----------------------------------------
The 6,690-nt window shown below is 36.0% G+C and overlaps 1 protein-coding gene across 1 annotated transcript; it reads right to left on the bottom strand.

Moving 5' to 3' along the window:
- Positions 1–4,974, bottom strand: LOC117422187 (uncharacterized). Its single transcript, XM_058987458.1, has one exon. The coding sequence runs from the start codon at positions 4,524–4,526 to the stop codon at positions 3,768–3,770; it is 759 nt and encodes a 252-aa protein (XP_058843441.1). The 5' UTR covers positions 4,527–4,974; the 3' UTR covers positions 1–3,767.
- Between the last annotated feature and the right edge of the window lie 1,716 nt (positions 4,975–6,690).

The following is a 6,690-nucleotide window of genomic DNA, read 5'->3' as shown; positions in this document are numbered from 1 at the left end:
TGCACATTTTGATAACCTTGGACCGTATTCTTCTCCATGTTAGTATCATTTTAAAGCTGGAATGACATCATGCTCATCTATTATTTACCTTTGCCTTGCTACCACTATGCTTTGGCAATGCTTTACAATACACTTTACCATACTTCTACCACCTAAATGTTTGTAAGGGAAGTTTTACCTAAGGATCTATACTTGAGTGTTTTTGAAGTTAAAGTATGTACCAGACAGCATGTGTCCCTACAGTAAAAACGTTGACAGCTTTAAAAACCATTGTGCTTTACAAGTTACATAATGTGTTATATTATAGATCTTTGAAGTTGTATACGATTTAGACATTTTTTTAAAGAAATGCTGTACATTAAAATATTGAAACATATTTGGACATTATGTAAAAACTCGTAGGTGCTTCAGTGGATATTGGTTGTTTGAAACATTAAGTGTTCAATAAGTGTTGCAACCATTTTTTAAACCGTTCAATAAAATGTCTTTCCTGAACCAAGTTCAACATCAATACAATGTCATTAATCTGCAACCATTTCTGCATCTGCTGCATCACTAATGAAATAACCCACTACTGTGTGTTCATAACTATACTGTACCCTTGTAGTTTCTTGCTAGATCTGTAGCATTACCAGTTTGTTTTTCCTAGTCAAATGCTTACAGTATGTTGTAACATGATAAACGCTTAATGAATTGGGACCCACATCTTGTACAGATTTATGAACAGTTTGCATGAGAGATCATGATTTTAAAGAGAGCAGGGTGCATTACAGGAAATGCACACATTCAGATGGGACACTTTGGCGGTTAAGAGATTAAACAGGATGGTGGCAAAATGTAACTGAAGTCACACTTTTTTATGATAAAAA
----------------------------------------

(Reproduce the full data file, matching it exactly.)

The 6,690-nt window shown below is 36.0% G+C and overlaps 1 protein-coding gene across 1 annotated transcript; it reads right to left on the bottom strand.

Moving 5' to 3' along the window:
- Positions 1–4,974, bottom strand: LOC117422187 (uncharacterized). Its single transcript, XM_058987458.1, has one exon. The coding sequence runs from the start codon at positions 4,524–4,526 to the stop codon at positions 3,768–3,770; it is 759 nt and encodes a 252-aa protein (XP_058843441.1). The 5' UTR covers positions 4,527–4,974; the 3' UTR covers positions 1–3,767.
- Between the last annotated feature and the right edge of the window lie 1,716 nt (positions 4,975–6,690).

The following is a 6,690-nucleotide window of genomic DNA, read 5'->3' as shown; positions in this document are numbered from 1 at the left end:
TGCACATTTTGATAACCTTGGACCGTATTCTTCTCCATGTTAGTATCATTTTAAAGCTGGAATGACATCATGCTCATCTATTATTTACCTTTGCCTTGCTACCACTATGCTTTGGCAATGCTTTACAATACACTTTACCATACTTCTACCACCTAAATGTTTGTAAGGGAAGTTTTACCTAAGGATCTATACTTGAGTGTTTTTGAAGTTAAAGTATGTACCAGACAGCATGTGTCCCTACAGTAAAAACGTTGACAGCTTTAAAAACCATTGTGCTTTACAAGTTACATAATGTGTTATATTATAGATCTTTGAAGTTGTATACGATTTAGACATTTTTTTAAAGAAATGCTGTACATTAAAATATTGAAACATATTTGGACATTATGTAAAAACTCGTAGGTGCTTCAGTGGATATTGGTTGTTTGAAACATTAAGTGTTCAATAAGTGTTGCAACCATTTTTTAAACCGTTCAATAAAATGTCTTTCCTGAACCAAGTTCAACATCAATACAATGTCATTAATCTGCAACCATTTCTGCATCTGCTGCATCACTAATGAAATAACCCACTACTGTGTGTTCATAACTATACTGTACCCTTGTAGTTTCTTGCTAGATCTGTAGCATTACCAGTTTGTTTTTCCTAGTCAAATGCTTACAGTATGTTGTAACATGATAAACGCTTAATGAATTGGGACCCACATCTTGTACAGATTTATGAACAGTTTGCATGAGAGATCATGATTTTAAAGAGAGCAGGGTGCATTACAGGAAATGCACACATTCAGATGGGACACTTTGGCGGTTAAGAGATTAAACAGGATGGTGGCAAAATGTAACTGAAGTCACACTTTTTTATGATAAAAA